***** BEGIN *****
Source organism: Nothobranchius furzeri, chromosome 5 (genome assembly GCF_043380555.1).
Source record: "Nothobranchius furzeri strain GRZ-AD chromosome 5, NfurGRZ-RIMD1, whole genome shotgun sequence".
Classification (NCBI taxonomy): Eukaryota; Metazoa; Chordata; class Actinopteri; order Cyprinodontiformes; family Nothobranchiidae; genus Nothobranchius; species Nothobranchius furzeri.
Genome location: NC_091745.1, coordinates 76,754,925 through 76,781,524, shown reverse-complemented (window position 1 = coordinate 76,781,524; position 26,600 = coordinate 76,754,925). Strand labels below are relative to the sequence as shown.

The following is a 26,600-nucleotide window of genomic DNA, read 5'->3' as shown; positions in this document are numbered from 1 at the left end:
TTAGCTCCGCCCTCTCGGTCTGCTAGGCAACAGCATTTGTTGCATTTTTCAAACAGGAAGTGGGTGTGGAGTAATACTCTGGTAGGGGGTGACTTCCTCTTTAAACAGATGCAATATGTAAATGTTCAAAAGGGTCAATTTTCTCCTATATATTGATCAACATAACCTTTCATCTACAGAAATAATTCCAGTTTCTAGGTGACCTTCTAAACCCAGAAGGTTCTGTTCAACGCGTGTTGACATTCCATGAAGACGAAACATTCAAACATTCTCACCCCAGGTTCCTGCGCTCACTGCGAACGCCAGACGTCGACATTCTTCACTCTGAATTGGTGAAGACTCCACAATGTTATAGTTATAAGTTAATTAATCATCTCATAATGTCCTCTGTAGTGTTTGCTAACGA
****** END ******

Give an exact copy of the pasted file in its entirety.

Source organism: Nothobranchius furzeri, chromosome 5 (genome assembly GCF_043380555.1).
Source record: "Nothobranchius furzeri strain GRZ-AD chromosome 5, NfurGRZ-RIMD1, whole genome shotgun sequence".
Classification (NCBI taxonomy): Eukaryota; Metazoa; Chordata; class Actinopteri; order Cyprinodontiformes; family Nothobranchiidae; genus Nothobranchius; species Nothobranchius furzeri.
Genome location: NC_091745.1, coordinates 76,754,925 through 76,781,524, shown reverse-complemented (window position 1 = coordinate 76,781,524; position 26,600 = coordinate 76,754,925). Strand labels below are relative to the sequence as shown.

The following is a 26,600-nucleotide window of genomic DNA, read 5'->3' as shown; positions in this document are numbered from 1 at the left end:
TTAGCTCCGCCCTCTCGGTCTGCTAGGCAACAGCATTTGTTGCATTTTTCAAACAGGAAGTGGGTGTGGAGTAATACTCTGGTAGGGGGTGACTTCCTCTTTAAACAGATGCAATATGTAAATGTTCAAAAGGGTCAATTTTCTCCTATATATTGATCAACATAACCTTTCATCTACAGAAATAATTCCAGTTTCTAGGTGACCTTCTAAACCCAGAAGGTTCTGTTCAACGCGTGTTGACATTCCATGAAGACGAAACATTCAAACATTCTCACCCCAGGTTCCTGCGCTCACTGCGAACGCCAGACGTCGACATTCTTCACTCTGAATTGGTGAAGACTCCACAATGTTATAGTTATAAGTTAATTAATCATCTCATAATGTCCTCTGTAGTGTTTGCTAACGA